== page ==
I hope, for our sake as well as theirs, that the Europeans will change course before it’s too late. But, to be honest, I don’t believe they will. In fact, what’s much more likely is that we will follow them down the path to ruin.
For in America, as in Europe, the economy is being dragged down by troubled debtors — in our case, mainly homeowners. And here, too, we desperately need expansionary fiscal and monetary policies to support the economy as these debtors struggle back to financial health. Yet, as in Europe, public discourse is dominated by deficit scolds and inflation obsessives.
So the next time you hear someone claiming that if we don’t slash spending we’ll turn into Greece, your answer should be that if we do slash spending while the economy is still in a depression, we’ll turn into Europe. In fact, we’re well on our way.

Christa Wolf Dies at 82
Christa Margarete Ihlenfeld was born on March 18, 1929, in Landsberg, a Silesian town that was renamed Gorzow when it was incorporated into Poland after World War II. Her father, Otto Ihlenfeld, a grocer who had been a Social Democrat before Hitler took power, joined the Nazi Party. She herself was a member of the girls’ version of the Hitler Youth.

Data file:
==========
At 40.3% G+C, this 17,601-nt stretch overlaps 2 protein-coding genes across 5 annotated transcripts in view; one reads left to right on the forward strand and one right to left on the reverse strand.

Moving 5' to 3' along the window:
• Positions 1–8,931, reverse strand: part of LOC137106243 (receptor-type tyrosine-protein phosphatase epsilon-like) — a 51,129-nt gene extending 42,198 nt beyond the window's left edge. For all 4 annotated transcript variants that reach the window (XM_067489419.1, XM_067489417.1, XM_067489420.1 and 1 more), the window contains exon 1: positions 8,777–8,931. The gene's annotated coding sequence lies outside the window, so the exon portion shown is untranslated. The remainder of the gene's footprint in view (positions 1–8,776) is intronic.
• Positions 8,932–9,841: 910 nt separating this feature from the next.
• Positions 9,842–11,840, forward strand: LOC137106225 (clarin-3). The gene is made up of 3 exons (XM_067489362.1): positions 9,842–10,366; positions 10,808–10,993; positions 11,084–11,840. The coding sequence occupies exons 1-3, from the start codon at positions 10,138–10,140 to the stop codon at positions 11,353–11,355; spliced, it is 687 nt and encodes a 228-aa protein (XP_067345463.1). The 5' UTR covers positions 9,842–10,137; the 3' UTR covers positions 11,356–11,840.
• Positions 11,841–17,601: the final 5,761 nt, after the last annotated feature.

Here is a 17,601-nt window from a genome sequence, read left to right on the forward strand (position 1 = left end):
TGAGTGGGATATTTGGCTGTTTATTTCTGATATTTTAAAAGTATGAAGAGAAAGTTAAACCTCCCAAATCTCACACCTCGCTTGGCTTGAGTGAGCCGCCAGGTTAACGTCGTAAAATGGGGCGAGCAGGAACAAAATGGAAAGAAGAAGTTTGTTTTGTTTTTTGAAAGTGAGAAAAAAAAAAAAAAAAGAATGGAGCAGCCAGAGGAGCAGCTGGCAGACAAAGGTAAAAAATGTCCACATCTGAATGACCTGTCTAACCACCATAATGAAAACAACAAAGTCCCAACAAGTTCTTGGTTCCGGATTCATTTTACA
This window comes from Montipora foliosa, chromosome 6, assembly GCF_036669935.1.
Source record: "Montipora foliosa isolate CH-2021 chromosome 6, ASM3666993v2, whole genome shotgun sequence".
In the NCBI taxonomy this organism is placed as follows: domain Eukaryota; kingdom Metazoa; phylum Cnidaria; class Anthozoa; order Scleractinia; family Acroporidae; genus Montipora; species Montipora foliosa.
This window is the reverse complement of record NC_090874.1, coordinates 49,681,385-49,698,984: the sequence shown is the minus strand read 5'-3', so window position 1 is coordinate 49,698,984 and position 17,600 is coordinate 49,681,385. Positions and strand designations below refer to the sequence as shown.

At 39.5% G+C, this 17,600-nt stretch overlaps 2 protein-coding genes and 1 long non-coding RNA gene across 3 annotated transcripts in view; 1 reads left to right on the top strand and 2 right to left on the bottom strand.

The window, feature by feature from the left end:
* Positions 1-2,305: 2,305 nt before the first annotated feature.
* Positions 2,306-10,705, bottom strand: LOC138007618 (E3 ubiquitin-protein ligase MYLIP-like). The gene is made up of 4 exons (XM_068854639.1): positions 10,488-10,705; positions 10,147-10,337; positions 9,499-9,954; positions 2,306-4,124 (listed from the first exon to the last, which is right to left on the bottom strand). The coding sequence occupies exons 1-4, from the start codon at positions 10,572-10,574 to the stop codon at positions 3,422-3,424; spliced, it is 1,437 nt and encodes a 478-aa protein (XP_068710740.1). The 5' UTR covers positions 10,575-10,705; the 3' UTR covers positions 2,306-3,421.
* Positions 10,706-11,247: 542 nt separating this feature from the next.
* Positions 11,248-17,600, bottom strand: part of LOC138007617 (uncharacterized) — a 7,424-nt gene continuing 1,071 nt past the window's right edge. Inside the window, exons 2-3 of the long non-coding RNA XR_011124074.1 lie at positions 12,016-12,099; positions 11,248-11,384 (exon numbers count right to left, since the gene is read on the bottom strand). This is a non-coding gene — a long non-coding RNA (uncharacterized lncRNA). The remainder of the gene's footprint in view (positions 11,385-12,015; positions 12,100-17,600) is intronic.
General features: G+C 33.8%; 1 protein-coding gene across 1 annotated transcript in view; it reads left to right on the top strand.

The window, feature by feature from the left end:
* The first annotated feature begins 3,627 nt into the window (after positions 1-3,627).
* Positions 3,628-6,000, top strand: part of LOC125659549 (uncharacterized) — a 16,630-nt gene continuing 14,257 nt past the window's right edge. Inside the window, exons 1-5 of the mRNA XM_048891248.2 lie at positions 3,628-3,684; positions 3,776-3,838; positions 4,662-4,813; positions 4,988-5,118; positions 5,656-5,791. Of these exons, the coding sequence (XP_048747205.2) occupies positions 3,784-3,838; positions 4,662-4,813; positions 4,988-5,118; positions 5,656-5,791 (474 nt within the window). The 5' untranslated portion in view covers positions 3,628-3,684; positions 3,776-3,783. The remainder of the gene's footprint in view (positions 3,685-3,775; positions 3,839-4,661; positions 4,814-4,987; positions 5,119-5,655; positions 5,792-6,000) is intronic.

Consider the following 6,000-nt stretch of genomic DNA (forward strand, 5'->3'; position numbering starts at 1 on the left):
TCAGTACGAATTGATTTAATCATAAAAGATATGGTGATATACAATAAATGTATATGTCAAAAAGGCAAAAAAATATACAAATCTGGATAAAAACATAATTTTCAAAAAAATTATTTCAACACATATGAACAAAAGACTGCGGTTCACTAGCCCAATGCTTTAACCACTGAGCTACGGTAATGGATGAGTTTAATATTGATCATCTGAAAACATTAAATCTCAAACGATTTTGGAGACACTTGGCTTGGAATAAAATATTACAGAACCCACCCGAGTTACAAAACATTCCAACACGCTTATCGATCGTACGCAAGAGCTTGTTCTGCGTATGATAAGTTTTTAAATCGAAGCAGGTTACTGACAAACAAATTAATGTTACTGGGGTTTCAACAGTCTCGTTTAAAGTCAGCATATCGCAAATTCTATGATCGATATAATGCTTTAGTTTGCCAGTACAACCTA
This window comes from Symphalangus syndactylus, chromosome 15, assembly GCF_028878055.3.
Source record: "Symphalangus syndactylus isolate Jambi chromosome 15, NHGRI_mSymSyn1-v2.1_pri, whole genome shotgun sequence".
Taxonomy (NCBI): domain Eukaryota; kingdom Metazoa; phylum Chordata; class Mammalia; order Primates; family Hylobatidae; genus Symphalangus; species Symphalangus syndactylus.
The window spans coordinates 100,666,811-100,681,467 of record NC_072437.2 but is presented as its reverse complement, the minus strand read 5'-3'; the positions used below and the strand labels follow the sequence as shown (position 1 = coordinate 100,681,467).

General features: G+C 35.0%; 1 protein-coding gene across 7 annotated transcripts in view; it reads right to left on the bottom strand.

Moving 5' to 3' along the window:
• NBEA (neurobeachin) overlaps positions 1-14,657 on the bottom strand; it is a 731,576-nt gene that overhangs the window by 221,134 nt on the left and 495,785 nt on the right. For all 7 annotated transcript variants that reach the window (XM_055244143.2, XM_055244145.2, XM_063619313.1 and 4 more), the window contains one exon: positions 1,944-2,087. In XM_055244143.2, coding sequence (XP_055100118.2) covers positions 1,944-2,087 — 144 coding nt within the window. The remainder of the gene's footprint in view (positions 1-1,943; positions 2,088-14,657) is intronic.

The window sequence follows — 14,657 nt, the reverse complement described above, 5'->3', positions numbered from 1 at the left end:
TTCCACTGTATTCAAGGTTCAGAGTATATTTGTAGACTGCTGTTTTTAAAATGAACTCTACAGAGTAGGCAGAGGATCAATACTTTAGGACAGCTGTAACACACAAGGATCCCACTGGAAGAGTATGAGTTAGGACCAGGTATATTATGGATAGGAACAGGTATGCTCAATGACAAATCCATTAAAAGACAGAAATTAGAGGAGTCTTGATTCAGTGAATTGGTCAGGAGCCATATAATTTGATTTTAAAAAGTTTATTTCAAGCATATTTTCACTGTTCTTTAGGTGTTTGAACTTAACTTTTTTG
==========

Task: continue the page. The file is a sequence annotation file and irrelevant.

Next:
After the war, the family was expelled from their home. In “A Model Childhood” Ms. Wolf described a refugee life of sleeping outdoors or in attics and of being rescued from that fate by the Russians and the German Communists who had taken over East Germany.
She joined the Socialist Unity Party in 1949 and studied German literature at universities in Jena and Leipzig.

Thursday, December 01, 2011

Aggregate Demand and the Global Economic Recovery by Janet Yellen

(via Thoma)
Heartless Bastards announces tour dates and provide tracks off new album. Tickets go on sale this weekend.

via Krugman, Jean-Claude Trichet, June 2010:
One cut after another: many economists say that there is a clear risk of deflation. What are your views on this?

“I don’t think that such risks could materialise. On the contrary, inflation expectations are remarkably well anchored in line with our definition – less than 2%, close to 2% – and have remained so during the recent crisis. As regards the economy, the idea that austerity measures could trigger stagnation is incorrect.”


“Yes. In fact, in these circumstances, everything that helps to increase the confidence of households, firms and investors in the sustainability of public finances is good for the consolidation of growth and job creation. I firmly believe that in the current circumstances confidence-inspiring policies will foster and not hamper economic recovery, because confidence is the key factor today.”

How Does the Economy Choose Which Equilibrium to Settle at?: Praying for the Confidence Fairy to Rescue Italy Edition by DeLong

Martin Feldstein claims that Italy does not need anybody else's help:
Joan Robinson’s “Open letter from a Keynesian to a Marxist” by Mike Beggs